Monday, June 18, 2018

REMEMBER: HISTORIC HARLEM LGBT SITES

In celebration of Pride Month,  Harlem Bespoke will be re-publishing past articles on notable neighborhood addresses and celebrities. The LGBT community in Harlem has been around over 100 years in a significant way but many of the key establishments have been disappearing over the past decades.  Drag balls that drew thousands uptown starting in the early 1900s continued up until the 1990s when Harlem's gay community brought voguing into the mainstream.  Below is a list of notable spots that have been a safe haven for LGBT uptowners but have since been forgotten as historic spots of the gay community.  Archival Photo Courtesy John Reddick

Rockland Palace: Number 280 West 155th Street, just east of 8th Avenue was the site of the legendary Hamilton Lodge Balls starting back in the 1920s but would be demolished by the 1980s.  Currently a parking lot is located at the site: LINK

Imperial Lodge of Elks: Number 164 West 129th Street by 7th Avenue used to be one of the locations that the vogue balls of the 80s and 90s were filmed at in Paris is Burning.  The ballroom has since been converted into a church: LINK

125th Street Bingo Parlor: Number 309 West 125th Street by 8th Avenue was another location that was a rental for the ballroom scene in the 80s.  The bingo hall shuttered in recent years and will soon become a national chain store: LINK

The Apollo: Number 253 West 125th Street by 7th Avenue still stands today as an iconic theater but had the notorious Jewel Box drag review featured on a regular bases up until the 1970s: LINK

Ubangi Club: Number 2221 7th Avenue by 131st Street was formerly Connie's Inn but transformed into Club Ubangi by 1934 which was known as spot for the gay crowd to meet.  This address was part of the Lafayette Theater complex which was demolished 3 years ago: LINK

The Pink Angel: Number 773 St. Nicholas Avenue by 148th Street was most recently St. Nick's Pub but was a gay hangout called the Pink Angel back in the 1950s.  The storefront had been vacant since 2012 and a fire destroyed the building this year: LINK

The Clam House: Number 146 West 133rd Street by 7th Avenue was know in the late 1920s for the cross dressing entertainer Gladys Bentley but was demolished in 1969 and replaced by a new building in 1982: LINK

Mount Morris Baths: Number 28 East 125th Street by Madison Avenue had been open from 1890 and was a gay meeting spot from the 1930s up until 2003.  The commercial space has recently been converted into a martial arts studio: LINK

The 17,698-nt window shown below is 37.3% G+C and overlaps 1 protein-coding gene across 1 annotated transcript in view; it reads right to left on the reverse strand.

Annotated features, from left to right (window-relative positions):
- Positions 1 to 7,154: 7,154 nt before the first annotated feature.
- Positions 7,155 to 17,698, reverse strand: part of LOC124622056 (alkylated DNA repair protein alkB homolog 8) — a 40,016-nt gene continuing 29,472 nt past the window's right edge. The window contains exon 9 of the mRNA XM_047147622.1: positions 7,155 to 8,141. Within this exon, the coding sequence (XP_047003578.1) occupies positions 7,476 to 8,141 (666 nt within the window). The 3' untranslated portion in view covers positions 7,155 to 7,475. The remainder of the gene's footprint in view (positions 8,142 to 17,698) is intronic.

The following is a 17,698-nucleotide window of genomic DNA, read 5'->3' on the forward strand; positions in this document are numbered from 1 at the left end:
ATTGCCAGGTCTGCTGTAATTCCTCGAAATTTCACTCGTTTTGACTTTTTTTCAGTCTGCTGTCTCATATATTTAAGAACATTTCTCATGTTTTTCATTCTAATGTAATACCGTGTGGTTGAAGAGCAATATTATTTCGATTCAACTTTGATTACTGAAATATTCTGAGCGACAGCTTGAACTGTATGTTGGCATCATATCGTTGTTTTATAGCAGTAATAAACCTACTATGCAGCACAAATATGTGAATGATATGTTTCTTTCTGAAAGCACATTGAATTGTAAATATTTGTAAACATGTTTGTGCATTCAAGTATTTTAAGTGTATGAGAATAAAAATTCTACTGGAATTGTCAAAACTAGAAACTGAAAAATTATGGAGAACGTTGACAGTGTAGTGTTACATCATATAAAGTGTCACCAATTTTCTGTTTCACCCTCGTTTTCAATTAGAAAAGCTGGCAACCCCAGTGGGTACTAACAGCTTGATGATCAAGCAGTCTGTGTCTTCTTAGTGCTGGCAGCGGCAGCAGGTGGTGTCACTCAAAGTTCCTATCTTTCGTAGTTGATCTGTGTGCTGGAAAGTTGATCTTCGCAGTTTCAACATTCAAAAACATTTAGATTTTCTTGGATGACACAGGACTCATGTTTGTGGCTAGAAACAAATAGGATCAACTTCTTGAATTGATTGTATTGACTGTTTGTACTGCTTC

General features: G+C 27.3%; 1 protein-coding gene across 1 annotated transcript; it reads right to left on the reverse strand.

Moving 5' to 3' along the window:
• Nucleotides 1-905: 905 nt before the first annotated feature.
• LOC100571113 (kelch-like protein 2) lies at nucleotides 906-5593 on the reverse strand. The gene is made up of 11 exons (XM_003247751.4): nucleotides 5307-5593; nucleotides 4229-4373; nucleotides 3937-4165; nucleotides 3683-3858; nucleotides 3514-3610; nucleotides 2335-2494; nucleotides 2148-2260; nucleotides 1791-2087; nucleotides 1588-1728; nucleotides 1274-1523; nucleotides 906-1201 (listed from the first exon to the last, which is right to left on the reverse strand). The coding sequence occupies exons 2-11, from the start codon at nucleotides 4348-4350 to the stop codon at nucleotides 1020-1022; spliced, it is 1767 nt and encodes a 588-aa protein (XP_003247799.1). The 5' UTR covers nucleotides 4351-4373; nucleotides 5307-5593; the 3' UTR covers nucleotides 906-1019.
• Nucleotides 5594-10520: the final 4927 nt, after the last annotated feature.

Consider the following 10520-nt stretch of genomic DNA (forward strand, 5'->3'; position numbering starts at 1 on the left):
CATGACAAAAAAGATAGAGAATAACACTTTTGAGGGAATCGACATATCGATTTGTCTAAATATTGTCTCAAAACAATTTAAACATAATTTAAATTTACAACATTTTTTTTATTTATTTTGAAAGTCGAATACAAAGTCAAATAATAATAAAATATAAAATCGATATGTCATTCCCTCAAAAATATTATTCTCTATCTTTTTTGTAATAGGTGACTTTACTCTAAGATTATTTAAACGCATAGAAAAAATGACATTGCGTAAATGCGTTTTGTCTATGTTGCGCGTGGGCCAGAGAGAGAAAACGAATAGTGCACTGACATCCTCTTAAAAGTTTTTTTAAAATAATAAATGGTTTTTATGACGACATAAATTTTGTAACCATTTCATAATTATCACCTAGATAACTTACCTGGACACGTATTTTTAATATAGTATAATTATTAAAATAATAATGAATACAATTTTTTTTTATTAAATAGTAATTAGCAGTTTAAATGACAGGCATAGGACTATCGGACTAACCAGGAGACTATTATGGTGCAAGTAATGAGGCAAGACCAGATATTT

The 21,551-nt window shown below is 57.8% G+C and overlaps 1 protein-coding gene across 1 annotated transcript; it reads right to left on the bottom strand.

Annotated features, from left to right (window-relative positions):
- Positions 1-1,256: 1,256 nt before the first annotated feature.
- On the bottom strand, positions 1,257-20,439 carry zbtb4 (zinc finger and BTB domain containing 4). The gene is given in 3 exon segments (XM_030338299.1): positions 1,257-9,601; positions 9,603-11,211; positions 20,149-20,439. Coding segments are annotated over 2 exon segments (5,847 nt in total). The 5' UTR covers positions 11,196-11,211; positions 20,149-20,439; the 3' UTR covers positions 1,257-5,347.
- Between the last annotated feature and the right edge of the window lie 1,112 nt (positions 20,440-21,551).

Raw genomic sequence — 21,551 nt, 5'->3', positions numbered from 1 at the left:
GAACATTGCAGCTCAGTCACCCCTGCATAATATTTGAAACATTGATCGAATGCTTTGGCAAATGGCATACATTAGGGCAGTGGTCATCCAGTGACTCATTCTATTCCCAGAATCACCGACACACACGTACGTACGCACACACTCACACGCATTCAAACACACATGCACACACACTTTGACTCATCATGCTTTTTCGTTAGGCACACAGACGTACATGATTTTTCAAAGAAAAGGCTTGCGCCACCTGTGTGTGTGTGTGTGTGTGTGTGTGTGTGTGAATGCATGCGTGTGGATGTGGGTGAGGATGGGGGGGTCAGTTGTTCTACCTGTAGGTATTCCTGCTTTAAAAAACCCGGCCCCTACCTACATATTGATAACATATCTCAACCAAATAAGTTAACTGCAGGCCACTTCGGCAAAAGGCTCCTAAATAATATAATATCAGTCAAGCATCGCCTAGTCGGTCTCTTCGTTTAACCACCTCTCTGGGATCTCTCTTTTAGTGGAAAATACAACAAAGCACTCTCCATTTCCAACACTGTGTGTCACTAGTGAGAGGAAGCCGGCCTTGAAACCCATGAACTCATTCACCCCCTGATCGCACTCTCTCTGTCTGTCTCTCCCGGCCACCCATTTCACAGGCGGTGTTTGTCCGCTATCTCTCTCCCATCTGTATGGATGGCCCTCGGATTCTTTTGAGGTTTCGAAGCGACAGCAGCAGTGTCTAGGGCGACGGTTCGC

Lenox Lounge:  Number 288 Lenox Avenue by 125th Street reportedly had gay mixers in more recent decades but would eventually be dismantled over a lease dispute back in 2013: LINK

Harlem YMCA:  Number 180 West 135th Street between Lenox and 7th Avenue was built in 1901 but the public had no idea that these Christian establishments were popular with the gay community until a song came out in 1970s by the Village People.  The landmark building on 135th Street still stands today: LINK

DWELL: 205 WEST 138TH STREET IN CONTRACT

Harlem Bespoke: Number 205 West 138th Street by 7th Avenue arrived on the market back in April for $2.2 million, had a price in increase to $2.45 million and now has a contract out.  As previously mentioned, this renovated, landmark 2-family with some original details within could be the best deal in Central Harlem since it is one of the lowest priced homes on Strivers Row.  As with most of the historic homes on the block, a garage can be found out back and there is an outdoor space set above that aforementioned amenity. With that said, the listing does not mention if any of the units are leased so buyers might want to inquire.  More photos and details can be found on the broker site: LINK

HarlemBespoke.com 2018

SEE: DRAWING A BLANK AT THE POLICE STATION

June 14th through June 24th, Drawing a Blank exhibit at 1850 Amsterdam by 151st Street.  There was a recent article in Dazed magazine that mentioned a pop-up art exhibit at a 10,000-square foot former police station on Sugar Hill.  The project involves local and UK artist in a raw space that apparently has new performance additions during its run.  We have not been able to make it over yet but the Drawing A Blank Instagram account has quite a few images of what has been presented recently: LINK

HarlemBespoke.com 2018

CELEBRATE: HARLEM PRIDE 2018



Saturday, June 23rd, Noon to 6:00PM, 9th Annual Harlem Pride Day, 12th Avenue between 135th and 138th Street.  Harlem Pride will be returning to West Harlem this year by the West Harlem Piers.  The annual celebration will be set up on 12th Avenue at the north end of the viaduct with great views of the river and access to venues such as Bierstrasse or Solomon & Kuff which is pretty ideal for the festivities at hand.  There is actually a whole list of events for June thanks to uptown's great LGBT organization and those interested should check out the official website: LINK

HarlemBespoke.com 2018

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